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Carbon Cycle Process Essay Rubric

Nitrogen and Phosphorus

The climate effects of an altered nitrogen cycle are substantial and complex.1,33,45,3,2 Carbon dioxide, methane, and nitrous oxide contribute most of the human-caused increase in climate forcing, and the nitrogen cycle affects atmospheric concentrations of all three gases. Nitrogen cycling processes regulate ozone (O3) concentrations in the troposphere and stratosphere, and produce atmospheric aerosols, all of which have additional direct effects on climate. Excess reactive nitrogen also has multiple indirect effects that simultaneously amplify and mitigate changes in climate. Changes in ozone and organic aerosols are short-lived, whereas changes in carbon dioxide and nitrous oxide have persistent impacts on the atmosphere.

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The strongest direct effect of an altered nitrogen cycle is through emissions of nitrous oxide (N2O), a long-lived and potent greenhouse gas that is increasing steadily in the atmosphere.35,34 Globally, agriculture has accounted for most of the atmospheric rise in N2O.46,36 Roughly 60% of agricultural N2O derives from elevated soil emissions resulting from the use of nitrogen fertilizer. Animal waste treatment accounts for about 30%, and the remaining 10% comes from crop-residue burning.47 The U.S. reflects this global trend: around 75% to 80% of U.S. human-caused N2O emissions are due to agricultural activities, with the majority being emissions from fertilized soil. The remaining 20% is derived from a variety of industrial and energy sectors.48,10 While N2O currently accounts for about 6% of human-caused warming,34 its long lifetime in the atmosphere and rising concentrations will increase N2O-based climate forcing over a 100-year time scale.36,37,38,39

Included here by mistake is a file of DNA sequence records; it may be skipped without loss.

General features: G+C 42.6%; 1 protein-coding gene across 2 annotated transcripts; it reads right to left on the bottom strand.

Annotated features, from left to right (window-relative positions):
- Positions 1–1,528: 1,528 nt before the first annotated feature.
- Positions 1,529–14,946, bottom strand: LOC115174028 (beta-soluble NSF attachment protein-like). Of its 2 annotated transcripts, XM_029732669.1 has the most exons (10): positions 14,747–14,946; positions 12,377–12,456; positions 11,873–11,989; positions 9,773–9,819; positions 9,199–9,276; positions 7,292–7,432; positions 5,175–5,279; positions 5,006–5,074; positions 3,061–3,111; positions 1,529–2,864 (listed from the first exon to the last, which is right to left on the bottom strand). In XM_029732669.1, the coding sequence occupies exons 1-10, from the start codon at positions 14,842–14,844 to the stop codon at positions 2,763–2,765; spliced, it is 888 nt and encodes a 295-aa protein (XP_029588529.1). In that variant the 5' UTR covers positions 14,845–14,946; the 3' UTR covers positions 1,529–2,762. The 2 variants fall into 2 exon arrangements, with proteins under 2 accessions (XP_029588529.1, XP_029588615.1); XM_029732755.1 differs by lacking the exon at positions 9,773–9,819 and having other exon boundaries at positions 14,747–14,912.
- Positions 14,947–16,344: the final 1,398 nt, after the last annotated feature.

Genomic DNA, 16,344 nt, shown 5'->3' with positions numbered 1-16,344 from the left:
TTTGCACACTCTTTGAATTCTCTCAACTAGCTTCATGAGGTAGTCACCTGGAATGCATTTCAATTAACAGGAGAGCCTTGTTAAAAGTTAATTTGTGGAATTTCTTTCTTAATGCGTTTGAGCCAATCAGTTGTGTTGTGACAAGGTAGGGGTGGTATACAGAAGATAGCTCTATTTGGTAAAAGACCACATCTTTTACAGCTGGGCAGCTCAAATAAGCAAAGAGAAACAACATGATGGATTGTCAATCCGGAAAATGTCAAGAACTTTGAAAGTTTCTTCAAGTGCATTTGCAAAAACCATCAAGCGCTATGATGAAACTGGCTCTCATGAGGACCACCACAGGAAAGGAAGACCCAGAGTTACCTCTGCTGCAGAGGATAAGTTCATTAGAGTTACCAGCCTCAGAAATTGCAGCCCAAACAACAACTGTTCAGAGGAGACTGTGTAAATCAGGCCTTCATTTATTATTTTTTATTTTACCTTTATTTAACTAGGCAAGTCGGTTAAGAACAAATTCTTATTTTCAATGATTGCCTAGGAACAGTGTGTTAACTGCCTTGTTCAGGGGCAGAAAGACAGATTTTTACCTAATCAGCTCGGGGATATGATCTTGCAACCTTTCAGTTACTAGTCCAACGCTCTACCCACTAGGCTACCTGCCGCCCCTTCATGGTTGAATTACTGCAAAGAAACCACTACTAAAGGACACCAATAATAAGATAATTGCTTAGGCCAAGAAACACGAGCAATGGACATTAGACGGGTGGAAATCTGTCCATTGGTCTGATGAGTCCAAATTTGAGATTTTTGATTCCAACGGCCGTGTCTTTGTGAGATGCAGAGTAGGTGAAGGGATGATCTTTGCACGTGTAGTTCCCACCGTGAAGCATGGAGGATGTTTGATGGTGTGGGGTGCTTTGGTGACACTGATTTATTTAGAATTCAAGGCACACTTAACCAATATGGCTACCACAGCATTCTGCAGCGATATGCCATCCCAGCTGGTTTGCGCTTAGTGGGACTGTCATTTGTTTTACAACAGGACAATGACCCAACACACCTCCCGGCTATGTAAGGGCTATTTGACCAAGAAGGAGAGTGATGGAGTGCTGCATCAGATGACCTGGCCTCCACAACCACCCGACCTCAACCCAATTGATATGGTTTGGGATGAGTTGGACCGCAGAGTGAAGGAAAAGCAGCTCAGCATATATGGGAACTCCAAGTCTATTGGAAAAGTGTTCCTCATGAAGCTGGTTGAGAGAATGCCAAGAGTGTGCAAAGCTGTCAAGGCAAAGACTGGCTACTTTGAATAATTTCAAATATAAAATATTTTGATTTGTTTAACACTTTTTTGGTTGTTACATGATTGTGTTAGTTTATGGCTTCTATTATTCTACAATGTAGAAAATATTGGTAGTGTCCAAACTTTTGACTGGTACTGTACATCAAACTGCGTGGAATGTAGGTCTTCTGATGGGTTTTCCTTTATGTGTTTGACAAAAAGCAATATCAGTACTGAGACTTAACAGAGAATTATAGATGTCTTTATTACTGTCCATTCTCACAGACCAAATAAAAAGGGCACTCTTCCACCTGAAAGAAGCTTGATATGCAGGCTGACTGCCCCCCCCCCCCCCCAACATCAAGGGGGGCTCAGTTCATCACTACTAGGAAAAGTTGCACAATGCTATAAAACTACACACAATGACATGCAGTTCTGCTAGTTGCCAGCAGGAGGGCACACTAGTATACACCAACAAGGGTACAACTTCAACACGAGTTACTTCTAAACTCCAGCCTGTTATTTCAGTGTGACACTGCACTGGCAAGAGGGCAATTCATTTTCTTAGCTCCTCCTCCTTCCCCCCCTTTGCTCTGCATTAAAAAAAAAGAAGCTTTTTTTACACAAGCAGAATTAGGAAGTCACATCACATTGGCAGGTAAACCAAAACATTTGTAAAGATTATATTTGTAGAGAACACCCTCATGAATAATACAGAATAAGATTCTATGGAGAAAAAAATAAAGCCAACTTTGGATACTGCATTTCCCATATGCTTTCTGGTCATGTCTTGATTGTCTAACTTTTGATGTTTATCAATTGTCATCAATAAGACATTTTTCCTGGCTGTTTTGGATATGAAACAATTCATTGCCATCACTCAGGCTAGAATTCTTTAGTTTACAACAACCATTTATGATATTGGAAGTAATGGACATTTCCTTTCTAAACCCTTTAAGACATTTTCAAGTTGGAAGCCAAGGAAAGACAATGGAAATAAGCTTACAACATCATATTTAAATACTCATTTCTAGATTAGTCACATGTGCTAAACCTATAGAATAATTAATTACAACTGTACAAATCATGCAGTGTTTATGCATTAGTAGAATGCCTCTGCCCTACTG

Excess reactive nitrogen indirectly exacerbates changes in climate by several mechanisms. Emissions of nitrogen oxides (NOx) increase the production of tropospheric ozone, which is a greenhouse gas.49 Elevated tropospheric ozone may reduce CO2 uptake by plants and thereby reduce the terrestrial CO2 sink.50,51 Nitrogen deposition to ecosystems can also stimulate the release of nitrous oxide and methane and decrease methane uptake by soil microbes.52

However, excess reactive nitrogen also mitigates changes in greenhouse gas concentrations and climate through several intersecting pathways. Over short time scales, NOx and ammonia emissions lead to the formation of atmospheric aerosols, which cool the climate by scattering or absorbing incoming radiation and by affecting cloud cover.34,53 In addition, the presence of NOx in the lower atmosphere increases the formation of sulfate and organic aerosols.54 At longer time scales, NOx can increase rates of methane oxidation, thereby reducing the lifetime of this important greenhouse gas.

One of the dominant effects of reactive nitrogen on climate stems from how it interacts with ecosystem carbon capture and storage, and thus, the carbon sink. As mentioned previously, addition of reactive nitrogen to natural ecosystems can increase carbon storage as long as other factors are not limiting plant growth, such as water and nutrient availability.30 Nitrogen deposition from human sources is estimated to contribute to a global net carbon sink in land ecosystems of 917 to 1,830 million metric tons (1,010 to 2,020 million tons) of CO2 per year. These are model-based estimates, as comprehensive, observationally-based estimates at large spatial scales are hindered by the limited number of field experiments. This net land sink represents two components: 1) an increase in vegetation growth as nitrogen limitation is alleviated by human-caused nitrogen deposition, and 2) a contribution from the influence of increased reactive nitrogen availability on decomposition. While the former generally increases with increased reactive nitrogen, the net effect on decomposition in soils is not clear. The net effect on total ecosystem carbon storage was an average of 37 metric tons (41 tons) of carbon stored per metric ton of nitrogen added in forests in the U.S. and Europe. 31